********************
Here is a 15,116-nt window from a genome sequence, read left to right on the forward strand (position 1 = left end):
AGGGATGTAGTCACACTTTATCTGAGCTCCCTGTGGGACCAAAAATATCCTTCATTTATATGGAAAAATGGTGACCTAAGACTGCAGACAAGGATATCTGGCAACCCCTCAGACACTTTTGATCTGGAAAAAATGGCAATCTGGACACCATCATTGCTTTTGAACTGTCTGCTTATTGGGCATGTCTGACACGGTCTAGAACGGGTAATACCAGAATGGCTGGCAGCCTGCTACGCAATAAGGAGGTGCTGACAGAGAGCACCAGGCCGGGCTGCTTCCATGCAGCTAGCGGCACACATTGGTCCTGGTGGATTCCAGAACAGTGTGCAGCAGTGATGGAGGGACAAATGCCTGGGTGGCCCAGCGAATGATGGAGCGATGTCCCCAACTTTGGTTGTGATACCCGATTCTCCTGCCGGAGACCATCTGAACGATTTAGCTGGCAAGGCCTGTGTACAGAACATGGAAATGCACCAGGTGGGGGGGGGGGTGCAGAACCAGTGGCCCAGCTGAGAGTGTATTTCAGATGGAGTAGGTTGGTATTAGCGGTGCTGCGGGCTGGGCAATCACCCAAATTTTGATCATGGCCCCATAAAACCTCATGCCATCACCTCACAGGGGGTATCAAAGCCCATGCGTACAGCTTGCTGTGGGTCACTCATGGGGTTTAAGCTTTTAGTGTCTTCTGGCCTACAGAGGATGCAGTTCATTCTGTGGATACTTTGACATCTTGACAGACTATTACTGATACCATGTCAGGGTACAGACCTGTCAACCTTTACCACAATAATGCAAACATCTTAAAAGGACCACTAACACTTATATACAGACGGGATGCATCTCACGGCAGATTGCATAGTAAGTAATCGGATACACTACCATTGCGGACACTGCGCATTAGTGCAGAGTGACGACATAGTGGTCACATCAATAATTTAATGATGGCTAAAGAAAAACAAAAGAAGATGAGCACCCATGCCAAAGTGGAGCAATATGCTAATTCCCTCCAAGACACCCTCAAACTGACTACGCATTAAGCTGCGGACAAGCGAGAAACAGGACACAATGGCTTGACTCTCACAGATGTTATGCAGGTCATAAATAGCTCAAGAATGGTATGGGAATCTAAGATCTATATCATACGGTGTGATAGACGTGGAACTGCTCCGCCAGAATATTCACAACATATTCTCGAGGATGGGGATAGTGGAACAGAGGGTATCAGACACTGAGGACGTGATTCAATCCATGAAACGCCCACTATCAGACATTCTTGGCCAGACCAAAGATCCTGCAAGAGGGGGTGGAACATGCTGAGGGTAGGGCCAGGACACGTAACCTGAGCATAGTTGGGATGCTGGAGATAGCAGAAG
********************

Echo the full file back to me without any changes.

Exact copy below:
Here is a 15,116-nt window from a genome sequence, read left to right on the forward strand (position 1 = left end):
AGGGATGTAGTCACACTTTATCTGAGCTCCCTGTGGGACCAAAAATATCCTTCATTTATATGGAAAAATGGTGACCTAAGACTGCAGACAAGGATATCTGGCAACCCCTCAGACACTTTTGATCTGGAAAAAATGGCAATCTGGACACCATCATTGCTTTTGAACTGTCTGCTTATTGGGCATGTCTGACACGGTCTAGAACGGGTAATACCAGAATGGCTGGCAGCCTGCTACGCAATAAGGAGGTGCTGACAGAGAGCACCAGGCCGGGCTGCTTCCATGCAGCTAGCGGCACACATTGGTCCTGGTGGATTCCAGAACAGTGTGCAGCAGTGATGGAGGGACAAATGCCTGGGTGGCCCAGCGAATGATGGAGCGATGTCCCCAACTTTGGTTGTGATACCCGATTCTCCTGCCGGAGACCATCTGAACGATTTAGCTGGCAAGGCCTGTGTACAGAACATGGAAATGCACCAGGTGGGGGGGGGGGTGCAGAACCAGTGGCCCAGCTGAGAGTGTATTTCAGATGGAGTAGGTTGGTATTAGCGGTGCTGCGGGCTGGGCAATCACCCAAATTTTGATCATGGCCCCATAAAACCTCATGCCATCACCTCACAGGGGGTATCAAAGCCCATGCGTACAGCTTGCTGTGGGTCACTCATGGGGTTTAAGCTTTTAGTGTCTTCTGGCCTACAGAGGATGCAGTTCATTCTGTGGATACTTTGACATCTTGACAGACTATTACTGATACCATGTCAGGGTACAGACCTGTCAACCTTTACCACAATAATGCAAACATCTTAAAAGGACCACTAACACTTATATACAGACGGGATGCATCTCACGGCAGATTGCATAGTAAGTAATCGGATACACTACCATTGCGGACACTGCGCATTAGTGCAGAGTGACGACATAGTGGTCACATCAATAATTTAATGATGGCTAAAGAAAAACAAAAGAAGATGAGCACCCATGCCAAAGTGGAGCAATATGCTAATTCCCTCCAAGACACCCTCAAACTGACTACGCATTAAGCTGCGGACAAGCGAGAAACAGGACACAATGGCTTGACTCTCACAGATGTTATGCAGGTCATAAATAGCTCAAGAATGGTATGGGAATCTAAGATCTATATCATACGGTGTGATAGACGTGGAACTGCTCCGCCAGAATATTCACAACATATTCTCGAGGATGGGGATAGTGGAACAGAGGGTATCAGACACTGAGGACGTGATTCAATCCATGAAACGCCCACTATCAGACATTCTTGGCCAGACCAAAGATCCTGCAAGAGGGGGTGGAACATGCTGAGGGTAGGGCCAGGACACGTAACCTGAGCATAGTTGGGATGCTGGAGATAGCAGAAG